Swath systems can provide superior performance, achieved through significant added complexity in the survey system and its operation. The effective sea floor coverage and accuracy of a swath system is principally affected by several factors: ocean depth, positioning errors, ray bending, and bottom type and morphology.
Swath systems are typically operated at or near the ocean surface in order to maximize bottom coverage with time. Since a swath sonar covers an angular sector (as larger as 150 degrees for some commercially available systems) the actual swath width on the ocean floor varies with ocean depth—narrower in shallow water and wider in deep water.
Swath sonar systems provide range as a function of angle with respect to the sonar head. To generate soundings from this data accurate measurements of sensor pitch, roll, heading, heave, and position (vertical and horizontal) are required. The affect of pitch, roll and heading errors are most severe in the outer beams of the system due to the greater slant range. The result of such errors is to reduce the usable systems swath width.
Sea state and sea direction can adversely affect system performance. Rough seas can exceed the capability of the pitch, roll, heading, and heave sensors to correctly compensate the sonar data. Consequently, sea direction becomes significant since the vessel will handle differently depending on its heading relative to the seas. High sea states can also result in aeration of the water under the sonar head which can drastically reduce effective range and swath width, and this effect will vary with time and heading.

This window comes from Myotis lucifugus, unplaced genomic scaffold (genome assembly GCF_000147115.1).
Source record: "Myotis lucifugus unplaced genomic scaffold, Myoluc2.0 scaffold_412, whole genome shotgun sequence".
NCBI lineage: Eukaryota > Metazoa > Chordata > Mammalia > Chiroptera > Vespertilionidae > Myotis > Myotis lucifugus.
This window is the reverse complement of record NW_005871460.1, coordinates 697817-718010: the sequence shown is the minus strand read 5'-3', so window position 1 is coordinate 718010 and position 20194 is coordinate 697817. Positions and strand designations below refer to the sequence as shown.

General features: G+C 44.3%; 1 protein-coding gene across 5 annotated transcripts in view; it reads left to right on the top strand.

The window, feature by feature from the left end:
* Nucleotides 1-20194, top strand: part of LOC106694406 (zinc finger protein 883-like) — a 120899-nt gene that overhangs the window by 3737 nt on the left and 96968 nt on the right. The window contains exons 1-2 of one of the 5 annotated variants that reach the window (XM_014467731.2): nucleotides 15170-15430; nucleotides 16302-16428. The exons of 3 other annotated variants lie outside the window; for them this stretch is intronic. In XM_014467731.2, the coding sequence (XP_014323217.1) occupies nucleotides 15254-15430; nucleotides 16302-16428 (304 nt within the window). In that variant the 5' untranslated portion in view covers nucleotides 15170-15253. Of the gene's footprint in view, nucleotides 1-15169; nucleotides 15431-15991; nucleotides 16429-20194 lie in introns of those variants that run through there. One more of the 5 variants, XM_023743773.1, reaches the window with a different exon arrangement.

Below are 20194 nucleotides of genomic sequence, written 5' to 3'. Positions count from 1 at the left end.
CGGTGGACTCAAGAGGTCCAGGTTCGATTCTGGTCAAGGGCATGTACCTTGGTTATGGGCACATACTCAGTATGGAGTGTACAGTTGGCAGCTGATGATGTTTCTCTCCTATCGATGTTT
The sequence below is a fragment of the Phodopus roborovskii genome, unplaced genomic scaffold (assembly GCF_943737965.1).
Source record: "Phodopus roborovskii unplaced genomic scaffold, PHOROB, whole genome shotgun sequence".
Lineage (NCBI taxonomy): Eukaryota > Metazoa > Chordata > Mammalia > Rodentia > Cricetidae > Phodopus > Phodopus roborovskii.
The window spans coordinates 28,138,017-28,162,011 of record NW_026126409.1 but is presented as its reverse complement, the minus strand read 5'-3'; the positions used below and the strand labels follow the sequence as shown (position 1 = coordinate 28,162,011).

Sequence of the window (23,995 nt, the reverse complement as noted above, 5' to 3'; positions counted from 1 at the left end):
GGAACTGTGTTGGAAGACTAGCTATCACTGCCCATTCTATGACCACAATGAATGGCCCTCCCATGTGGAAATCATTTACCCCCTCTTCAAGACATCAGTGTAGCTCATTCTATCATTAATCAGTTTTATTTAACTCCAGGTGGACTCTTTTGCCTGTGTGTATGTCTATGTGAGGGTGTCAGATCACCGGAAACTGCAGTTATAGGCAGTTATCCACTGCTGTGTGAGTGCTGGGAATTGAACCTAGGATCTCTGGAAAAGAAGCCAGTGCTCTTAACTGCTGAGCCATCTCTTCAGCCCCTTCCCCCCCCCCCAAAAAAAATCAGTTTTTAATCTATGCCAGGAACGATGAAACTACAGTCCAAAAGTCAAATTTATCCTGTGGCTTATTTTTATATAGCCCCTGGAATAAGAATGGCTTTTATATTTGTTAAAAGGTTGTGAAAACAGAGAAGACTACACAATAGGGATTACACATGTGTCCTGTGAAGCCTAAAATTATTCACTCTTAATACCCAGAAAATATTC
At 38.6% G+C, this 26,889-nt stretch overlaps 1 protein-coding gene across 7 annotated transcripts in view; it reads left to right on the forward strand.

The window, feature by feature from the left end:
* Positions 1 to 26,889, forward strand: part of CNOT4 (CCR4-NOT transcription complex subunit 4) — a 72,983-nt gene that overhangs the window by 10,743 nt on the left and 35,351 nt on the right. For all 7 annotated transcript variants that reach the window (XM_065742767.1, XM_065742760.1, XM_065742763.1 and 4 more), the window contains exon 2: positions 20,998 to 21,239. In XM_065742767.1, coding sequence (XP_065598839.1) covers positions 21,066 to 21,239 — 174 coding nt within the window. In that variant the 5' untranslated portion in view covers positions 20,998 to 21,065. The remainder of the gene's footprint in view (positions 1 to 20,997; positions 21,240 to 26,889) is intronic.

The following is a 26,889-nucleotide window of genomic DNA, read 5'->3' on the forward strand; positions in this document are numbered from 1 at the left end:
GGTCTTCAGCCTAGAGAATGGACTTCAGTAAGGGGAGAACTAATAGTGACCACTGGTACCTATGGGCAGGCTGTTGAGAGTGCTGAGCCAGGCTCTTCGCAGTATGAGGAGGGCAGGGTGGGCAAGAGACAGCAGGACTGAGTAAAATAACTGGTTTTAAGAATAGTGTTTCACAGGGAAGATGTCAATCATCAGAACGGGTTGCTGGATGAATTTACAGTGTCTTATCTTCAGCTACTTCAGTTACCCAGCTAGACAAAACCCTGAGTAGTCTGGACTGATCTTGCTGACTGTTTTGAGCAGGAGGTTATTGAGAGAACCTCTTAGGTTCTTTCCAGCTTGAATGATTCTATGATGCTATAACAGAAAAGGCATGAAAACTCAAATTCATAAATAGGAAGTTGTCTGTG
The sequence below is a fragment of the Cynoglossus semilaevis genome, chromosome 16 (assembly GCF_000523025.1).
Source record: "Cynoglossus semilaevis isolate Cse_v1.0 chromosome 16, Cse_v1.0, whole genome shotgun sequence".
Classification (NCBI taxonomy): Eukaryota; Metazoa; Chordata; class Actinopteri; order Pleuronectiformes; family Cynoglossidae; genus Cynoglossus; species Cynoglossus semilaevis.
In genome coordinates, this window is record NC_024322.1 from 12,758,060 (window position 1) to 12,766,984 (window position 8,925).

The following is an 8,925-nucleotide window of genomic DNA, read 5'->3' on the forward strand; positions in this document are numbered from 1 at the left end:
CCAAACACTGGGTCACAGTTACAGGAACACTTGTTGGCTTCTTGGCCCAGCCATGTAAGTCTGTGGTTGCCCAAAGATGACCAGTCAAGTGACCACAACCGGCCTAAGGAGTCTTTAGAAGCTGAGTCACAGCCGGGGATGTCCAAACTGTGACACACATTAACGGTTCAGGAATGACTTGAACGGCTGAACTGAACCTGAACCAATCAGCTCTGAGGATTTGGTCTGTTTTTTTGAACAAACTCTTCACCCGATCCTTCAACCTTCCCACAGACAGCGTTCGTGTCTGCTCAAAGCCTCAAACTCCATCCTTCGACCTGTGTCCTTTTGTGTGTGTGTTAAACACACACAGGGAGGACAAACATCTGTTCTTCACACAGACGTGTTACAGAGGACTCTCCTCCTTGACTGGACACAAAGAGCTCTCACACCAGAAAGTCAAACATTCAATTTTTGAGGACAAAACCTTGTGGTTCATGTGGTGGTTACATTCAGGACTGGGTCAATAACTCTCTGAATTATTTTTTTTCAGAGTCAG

The sound velocity structure of the water column affects the direction sound travels through the water, resulting in ray bending. The consequences of this for a swath system is uncertainty in the proper location of the bottom, particularly in the outermost beams.
Bottom composition affects the return strength of the sonar pulse and thus the effective range and swath width of the system.
Bottom morphology can have several affects on swath system performance. Sand waves can result in destructive interference of the acoustic signals. Proud bottom features can mask low-lying areas. Excessive slope can affect the ability of the system to track the bottom and affects return signal strength.
The significant consequence of these combined factors is that it is difficult to predict a-priori the effective swath width of a multibeam sonar, making it impractical to pre-plan survey lines to achieve minimum survey time while ensuring complete bottom coverage. Consider a particularly simple case, where a series of parallel lines are to be run over an area with a slope, and the lines are oriented perpendicular to the contour of the slope. This might be necessary due to weather or sea state. If planned line spacing is computed using the average depth and the nominal swath width, the result will be excessive overlap between swaths in the deep areas (wasted survey time) and gaps between swaths in the shallow areas (missing data). The missing data are called “holidays” and the areas of excessive overlap are called “overages.”